AB - Background: Vitamin/mineral supplements are among the most commonly used treatments for autism, but the research on their use for treating autism has been limited.Method: This study is a randomized, double-blind, placebo-controlled three month vitamin/mineral treatment study. The study involved 141 children and adults with autism, and pre and post symptoms of autism were assessed. None of the participants had taken a vitamin/mineral supplement in the two months prior to the start of the study. For a subset of the participants (53 children ages 5-16) pre and post measurements of nutritional and metabolic status were also conducted.Results: The vitamin/mineral supplement was generally well-tolerated, and individually titrated to optimum benefit. Levels of many vitamins, minerals, and biomarkers improved/increased showing good compliance and absorption. Statistically significant improvements in metabolic status were many including: total sulfate (+17%, p = 0.001), S-adenosylmethionine (SAM; +6%, p = 0.003), reduced glutathione (+17%, p = 0.0008), ratio of oxidized glutathione to reduced glutathione (GSSG:GSH; -27%, p = 0.002), nitrotyrosine (-29%, p = 0.004), ATP (+25%, p = 0.000001), NADH (+28%, p = 0.0002), and NADPH (+30%, p = 0.001). Most of these metabolic biomarkers improved to normal or near-normal levels.The supplement group had significantly greater improvements than the placebo group on the Parental Global Impressions-Revised (PGI-R, Average Change, p = 0.008), and on the subscores for Hyperactivity (p = 0.003), Tantrumming (p = 0.009), Overall (p = 0.02), and Receptive Language (p = 0.03). For the other three assessment tools the difference between treatment group and placebo group was not statistically significant.Regression analysis revealed that the degree of improvement on the Average Change of the PGI-R was strongly associated with several biomarkers (adj. R 2 = 0.61, p < 0.0005) with the initial levels of biotin and vitamin K being the most significant (p < 0.05); both biotin and vitamin K are made by beneficial intestinal flora.Conclusions: Oral vitamin/mineral supplementation is beneficial in improving the nutritional and metabolic status of children with autism, including improvements in methylation, glutathione, oxidative stress, sulfation, ATP, NADH, and NADPH. The supplement group had significantly greater improvements than did the placebo group on the PGI-R Average Change. This suggests that a vitamin/mineral supplement is a reasonable adjunct therapy to consider for most children and adults with autism.Trial Registration: Clinical Trial Registration Number: NCT01225198.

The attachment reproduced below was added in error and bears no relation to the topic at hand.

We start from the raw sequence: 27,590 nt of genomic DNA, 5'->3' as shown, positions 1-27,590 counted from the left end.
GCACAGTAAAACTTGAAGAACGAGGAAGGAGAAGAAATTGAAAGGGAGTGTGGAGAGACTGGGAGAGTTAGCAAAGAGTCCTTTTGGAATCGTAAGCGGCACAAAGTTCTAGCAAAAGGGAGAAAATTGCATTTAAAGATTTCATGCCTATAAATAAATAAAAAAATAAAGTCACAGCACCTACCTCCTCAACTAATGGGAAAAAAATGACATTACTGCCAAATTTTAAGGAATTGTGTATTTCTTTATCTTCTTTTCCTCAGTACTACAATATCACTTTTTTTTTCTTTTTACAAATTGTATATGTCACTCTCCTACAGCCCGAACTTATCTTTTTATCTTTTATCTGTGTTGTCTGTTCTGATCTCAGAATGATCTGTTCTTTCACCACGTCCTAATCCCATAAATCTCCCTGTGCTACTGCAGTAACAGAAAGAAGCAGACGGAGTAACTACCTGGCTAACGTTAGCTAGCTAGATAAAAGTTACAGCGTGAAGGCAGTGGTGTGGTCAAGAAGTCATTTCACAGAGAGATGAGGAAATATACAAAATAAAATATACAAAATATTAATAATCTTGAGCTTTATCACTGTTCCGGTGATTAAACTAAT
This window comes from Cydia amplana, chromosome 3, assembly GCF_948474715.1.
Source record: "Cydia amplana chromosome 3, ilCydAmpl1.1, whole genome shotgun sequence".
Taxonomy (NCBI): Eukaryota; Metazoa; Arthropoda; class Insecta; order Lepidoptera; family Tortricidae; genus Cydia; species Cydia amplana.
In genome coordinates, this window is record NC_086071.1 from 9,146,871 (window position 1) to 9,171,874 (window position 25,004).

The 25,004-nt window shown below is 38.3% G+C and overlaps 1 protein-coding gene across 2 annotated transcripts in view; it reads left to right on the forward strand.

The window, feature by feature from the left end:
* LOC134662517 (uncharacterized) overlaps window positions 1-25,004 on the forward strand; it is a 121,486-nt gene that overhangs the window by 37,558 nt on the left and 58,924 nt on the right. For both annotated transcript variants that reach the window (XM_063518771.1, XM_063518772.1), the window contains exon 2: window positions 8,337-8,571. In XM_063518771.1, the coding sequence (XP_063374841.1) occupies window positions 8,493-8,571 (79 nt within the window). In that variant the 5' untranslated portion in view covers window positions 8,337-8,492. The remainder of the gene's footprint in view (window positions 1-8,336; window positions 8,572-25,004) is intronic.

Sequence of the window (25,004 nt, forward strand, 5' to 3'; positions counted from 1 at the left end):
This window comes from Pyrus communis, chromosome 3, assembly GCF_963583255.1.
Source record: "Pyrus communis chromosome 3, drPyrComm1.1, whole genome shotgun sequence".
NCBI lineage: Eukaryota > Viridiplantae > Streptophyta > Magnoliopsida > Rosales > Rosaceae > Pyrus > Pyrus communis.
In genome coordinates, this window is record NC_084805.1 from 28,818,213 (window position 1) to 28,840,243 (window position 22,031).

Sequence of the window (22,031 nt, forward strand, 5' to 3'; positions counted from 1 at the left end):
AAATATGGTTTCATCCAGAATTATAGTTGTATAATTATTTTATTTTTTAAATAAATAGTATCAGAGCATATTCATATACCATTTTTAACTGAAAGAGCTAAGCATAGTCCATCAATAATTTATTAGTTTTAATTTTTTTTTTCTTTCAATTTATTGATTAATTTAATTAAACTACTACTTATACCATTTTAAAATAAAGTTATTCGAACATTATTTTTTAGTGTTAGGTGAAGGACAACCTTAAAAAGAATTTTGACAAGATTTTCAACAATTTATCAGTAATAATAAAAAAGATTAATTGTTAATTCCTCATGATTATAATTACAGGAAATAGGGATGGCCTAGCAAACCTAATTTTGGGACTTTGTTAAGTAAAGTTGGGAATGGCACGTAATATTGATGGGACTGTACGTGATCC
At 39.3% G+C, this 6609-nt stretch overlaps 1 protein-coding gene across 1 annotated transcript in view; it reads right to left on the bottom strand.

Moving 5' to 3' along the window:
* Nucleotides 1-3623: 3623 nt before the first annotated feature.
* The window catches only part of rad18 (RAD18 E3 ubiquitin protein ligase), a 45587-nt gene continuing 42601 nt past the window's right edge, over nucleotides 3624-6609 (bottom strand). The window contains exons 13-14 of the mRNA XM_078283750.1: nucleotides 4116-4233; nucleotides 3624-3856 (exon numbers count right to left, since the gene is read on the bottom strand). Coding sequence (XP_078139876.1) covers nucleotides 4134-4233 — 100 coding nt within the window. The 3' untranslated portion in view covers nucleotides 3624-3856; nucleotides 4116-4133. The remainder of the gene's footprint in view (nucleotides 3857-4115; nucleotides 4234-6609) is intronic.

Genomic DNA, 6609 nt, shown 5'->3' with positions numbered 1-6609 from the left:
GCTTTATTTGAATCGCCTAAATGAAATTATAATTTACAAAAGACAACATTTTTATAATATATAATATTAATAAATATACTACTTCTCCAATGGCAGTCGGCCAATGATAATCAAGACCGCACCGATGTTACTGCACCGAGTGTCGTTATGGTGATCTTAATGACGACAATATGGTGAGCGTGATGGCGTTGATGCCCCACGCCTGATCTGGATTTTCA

UR - http://www.scopus.com/inward/record.url?scp=83155191076&partnerID=8YFLogxK

UR - http://www.scopus.com/inward/citedby.url?scp=83155191076&partnerID=8YFLogxK

U2 - 10.1186/1471-2431-11-111

DO - 10.1186/1471-2431-11-111

M3 - Article

VL - 11

JO - BMC Pediatrics

JF - BMC Pediatrics

SN - 1471-2431

M1 - 111

ER -